The Tagua is a unique plant that comes from the tropical and humid mountains of Ecuador, grows wild in forests called Taguales, is white, hard, heavy, smooth and opaque but shiny when polished; It is odorless and tasteless but not elastic or incorruptible like real ivory.
Similar in its morphology to palm trees, it takes 14 to 15 years from its planting until the first fruits can be harvested and production is not interrupted in its lifetime. These Taguales offer approximately 3 crops per year, in these crops 15 to 16 heads are produced, also known as mococha. In each mococha we can get approximately 20 Tagua seeds to make handmade jewelry.
The use of Tagua beads increases interest in this plant and benefits the tropical rainforest. In addition, due to the non-biodegradable nature of most plastics, we would combat the increasing contamination, since some of these plastics take up to 150 years to degrade. It also allows the inhabitants of rural areas to make the collection of natural ivory an economic source and ecological activity (without cutting down trees since the seed falls on its own), revaluing and promoting its conservation.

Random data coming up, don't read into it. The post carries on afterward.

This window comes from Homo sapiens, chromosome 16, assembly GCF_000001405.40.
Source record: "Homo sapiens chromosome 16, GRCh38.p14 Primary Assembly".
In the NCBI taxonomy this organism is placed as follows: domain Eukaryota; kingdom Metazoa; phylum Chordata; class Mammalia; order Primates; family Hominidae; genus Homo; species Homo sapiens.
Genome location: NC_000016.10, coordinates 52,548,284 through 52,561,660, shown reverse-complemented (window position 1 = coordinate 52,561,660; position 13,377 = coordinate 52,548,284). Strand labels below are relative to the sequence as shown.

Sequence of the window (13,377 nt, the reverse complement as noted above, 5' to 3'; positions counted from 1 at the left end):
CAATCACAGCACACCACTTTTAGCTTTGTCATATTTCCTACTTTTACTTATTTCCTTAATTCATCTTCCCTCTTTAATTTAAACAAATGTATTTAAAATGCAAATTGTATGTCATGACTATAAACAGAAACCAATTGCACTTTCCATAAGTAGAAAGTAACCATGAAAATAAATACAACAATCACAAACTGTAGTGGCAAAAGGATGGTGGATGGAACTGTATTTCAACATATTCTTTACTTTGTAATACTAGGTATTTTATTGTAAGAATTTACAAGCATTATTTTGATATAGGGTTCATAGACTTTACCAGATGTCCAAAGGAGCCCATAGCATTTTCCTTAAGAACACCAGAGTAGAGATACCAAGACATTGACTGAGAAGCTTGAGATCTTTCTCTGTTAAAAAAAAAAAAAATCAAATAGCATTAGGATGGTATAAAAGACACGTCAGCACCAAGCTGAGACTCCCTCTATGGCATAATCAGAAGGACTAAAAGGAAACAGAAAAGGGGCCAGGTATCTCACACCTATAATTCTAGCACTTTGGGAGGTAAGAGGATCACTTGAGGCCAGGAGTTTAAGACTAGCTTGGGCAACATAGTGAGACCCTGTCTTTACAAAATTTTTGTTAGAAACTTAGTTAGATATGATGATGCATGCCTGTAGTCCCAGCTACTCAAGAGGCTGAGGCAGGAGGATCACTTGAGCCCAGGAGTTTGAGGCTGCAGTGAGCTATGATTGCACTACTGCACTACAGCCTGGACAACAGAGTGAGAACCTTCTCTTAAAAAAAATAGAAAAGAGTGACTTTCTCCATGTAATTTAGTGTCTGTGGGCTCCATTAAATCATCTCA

Other uses: The benefits obtained from the Tagua plant are multiple, almost all of its parts are used without cutting down the tree:
- The roots are medicinal.
- The dried leaves serve to roof houses.
- The seeds are used for the manufacture of buttons, natural jewelry and other crafts.
- The eyelets are used to make bricks.
- The dust that results from the eyelets when mixed with other components serves as food for cattle.
- The Tagua is currently being investigated for chemical or pharmaceutical fields.
- The seed of Tagua is used to make handmade pipes.
With the constant ecological damage caused by the predation of African elephant ivory, we want to raise awareness among buyers and beaders of the immense humanitarian value of replacing animal ivory with plant ivory, so we could avoid the predation of elephants and rhinos.